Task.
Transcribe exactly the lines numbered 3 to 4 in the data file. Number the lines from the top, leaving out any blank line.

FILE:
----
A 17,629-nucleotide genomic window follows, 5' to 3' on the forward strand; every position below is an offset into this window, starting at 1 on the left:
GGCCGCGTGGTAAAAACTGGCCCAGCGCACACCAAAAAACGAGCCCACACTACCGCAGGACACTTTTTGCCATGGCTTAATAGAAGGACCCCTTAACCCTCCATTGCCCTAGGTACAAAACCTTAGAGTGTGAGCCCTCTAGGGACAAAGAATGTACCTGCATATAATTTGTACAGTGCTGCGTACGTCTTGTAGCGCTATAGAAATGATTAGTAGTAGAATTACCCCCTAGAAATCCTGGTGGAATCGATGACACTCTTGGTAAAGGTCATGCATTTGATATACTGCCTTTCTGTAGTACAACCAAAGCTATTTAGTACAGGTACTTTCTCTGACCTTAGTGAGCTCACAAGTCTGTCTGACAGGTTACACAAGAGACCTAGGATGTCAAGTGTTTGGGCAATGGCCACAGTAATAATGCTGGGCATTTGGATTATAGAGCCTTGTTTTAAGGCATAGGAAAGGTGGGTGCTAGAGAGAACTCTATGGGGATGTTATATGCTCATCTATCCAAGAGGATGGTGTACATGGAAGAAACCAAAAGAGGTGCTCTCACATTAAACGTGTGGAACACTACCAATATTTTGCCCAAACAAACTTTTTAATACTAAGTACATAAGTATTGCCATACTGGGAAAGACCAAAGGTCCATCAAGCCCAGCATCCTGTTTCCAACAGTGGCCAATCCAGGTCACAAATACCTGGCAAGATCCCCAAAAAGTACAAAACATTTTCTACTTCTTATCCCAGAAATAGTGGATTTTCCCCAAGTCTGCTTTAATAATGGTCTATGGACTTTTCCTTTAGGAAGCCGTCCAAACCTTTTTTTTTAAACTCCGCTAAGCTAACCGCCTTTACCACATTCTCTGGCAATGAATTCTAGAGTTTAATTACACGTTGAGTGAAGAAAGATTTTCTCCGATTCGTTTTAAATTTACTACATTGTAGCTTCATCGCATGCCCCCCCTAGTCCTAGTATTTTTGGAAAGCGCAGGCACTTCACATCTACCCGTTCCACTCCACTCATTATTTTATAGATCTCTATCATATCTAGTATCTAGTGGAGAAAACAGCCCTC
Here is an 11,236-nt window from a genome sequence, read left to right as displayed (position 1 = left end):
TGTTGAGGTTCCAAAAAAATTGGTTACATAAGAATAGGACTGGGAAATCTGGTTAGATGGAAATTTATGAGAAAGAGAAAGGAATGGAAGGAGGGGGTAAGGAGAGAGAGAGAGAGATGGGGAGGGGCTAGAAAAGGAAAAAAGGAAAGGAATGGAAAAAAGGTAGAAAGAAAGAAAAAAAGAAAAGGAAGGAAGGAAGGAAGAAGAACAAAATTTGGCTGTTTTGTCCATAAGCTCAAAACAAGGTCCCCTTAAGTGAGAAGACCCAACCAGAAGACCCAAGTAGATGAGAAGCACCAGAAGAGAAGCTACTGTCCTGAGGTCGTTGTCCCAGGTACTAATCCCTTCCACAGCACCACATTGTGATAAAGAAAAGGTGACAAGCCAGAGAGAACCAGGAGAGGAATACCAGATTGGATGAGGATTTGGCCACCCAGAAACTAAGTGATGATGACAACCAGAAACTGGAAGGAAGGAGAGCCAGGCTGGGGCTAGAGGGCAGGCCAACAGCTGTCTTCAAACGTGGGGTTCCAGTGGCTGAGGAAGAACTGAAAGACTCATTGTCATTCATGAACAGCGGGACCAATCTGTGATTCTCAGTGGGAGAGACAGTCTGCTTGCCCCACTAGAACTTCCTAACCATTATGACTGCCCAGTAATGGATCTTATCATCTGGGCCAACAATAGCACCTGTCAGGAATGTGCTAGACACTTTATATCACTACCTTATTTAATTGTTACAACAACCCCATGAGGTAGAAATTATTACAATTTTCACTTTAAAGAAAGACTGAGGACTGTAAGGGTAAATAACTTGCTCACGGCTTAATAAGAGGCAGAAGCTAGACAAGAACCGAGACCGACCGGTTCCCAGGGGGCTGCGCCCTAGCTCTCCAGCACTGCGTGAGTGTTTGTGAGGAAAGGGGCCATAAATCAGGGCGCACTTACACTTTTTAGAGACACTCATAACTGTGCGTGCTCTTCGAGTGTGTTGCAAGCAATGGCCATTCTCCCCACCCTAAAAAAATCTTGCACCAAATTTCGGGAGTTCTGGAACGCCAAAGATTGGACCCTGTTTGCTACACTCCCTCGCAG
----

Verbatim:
Here is an 11,236-nt window from a genome sequence, read left to right as displayed (position 1 = left end):
TGTTGAGGTTCCAAAAAAATTGGTTACATAAGAATAGGACTGGGAAATCTGGTTAGATGGAAATTTATGAGAAAGAGAAAGGAATGGAAGGAGGGGGTAAGGAGAGAGAGAGAGAGATGGGGAGGGGCTAGAAAAGGAAAAAAGGAAAGGAATGGAAAAAAGGTAGAAAGAAAGAAAAAAAGAAAAGGAAGGAAGGAAGGAAGAAGAACAAAATTTGGCTGTTTTGTCCATAAGCTCAAAACAAGGTCCCCTTAAGTGAGAAGACCCAACCAGAAGACCCAAGTAGATGAGAAGCACCAGAAGAGAAGCTACTGTCCTGAGGTCGTTGTCCCAGGTACTAATCCCTTCCACAGCACCACATTGTGATAAAGAAAAGGTGACAAGCCAGAGAGAACCAGGAGAGGAATACCAGATTGGATGAGGATTTGGCCACCCAGAAACTAAGTGATGATGACAACCAGAAACTGGAAGGAAGGAGAGCCAGGCTGGGGCTAGAGGGCAGGCCAACAGCTGTCTTCAAACGTGGGGTTCCAGTGGCTGAGGAAGAACTGAAAGACTCATTGTCATTCATGAACAGCGGGACCAATCTGTGATTCTCAGTGGGAGAGACAGTCTGCTTGCCCCACTAGAACTTCCTAACCATTATGACTGCCCAGTAATGGATCTTATCATCTGGGCCAACAATAGCACCTGTCAGGAATGTGCTAGACACTTTATATCACTACCTTATTTAATTGTTACAACAACCCCATGAGGTAGAAATTATTACAATTTTCACTTTAAAGAAAGACTGAGGACTGTAAGGGTAAATAACTTGCTCACGGCTTAATAAGAGGCAGAAGCTAGACAAGAACCGAGACCGACCGGTTCCCAGGGGGCTGCGCCCTAGCTCTCCAGCACTGCGTGAGTGTTTGTGAGGAAAGGGGCCATAAATCAGGGCGCACTTACACTTTTTAGAGACACTCATAACTGTGCGTGCTCTTCGAGTGTGTTGCAAGCAATGGCCATTCTCCCCACCCTAAAAAAATCTTGCACCAAATTTCGGGAGTTCTGGAACGCCAAAGATTGGACCCTGTTTGCTACACTCCCTCGCAG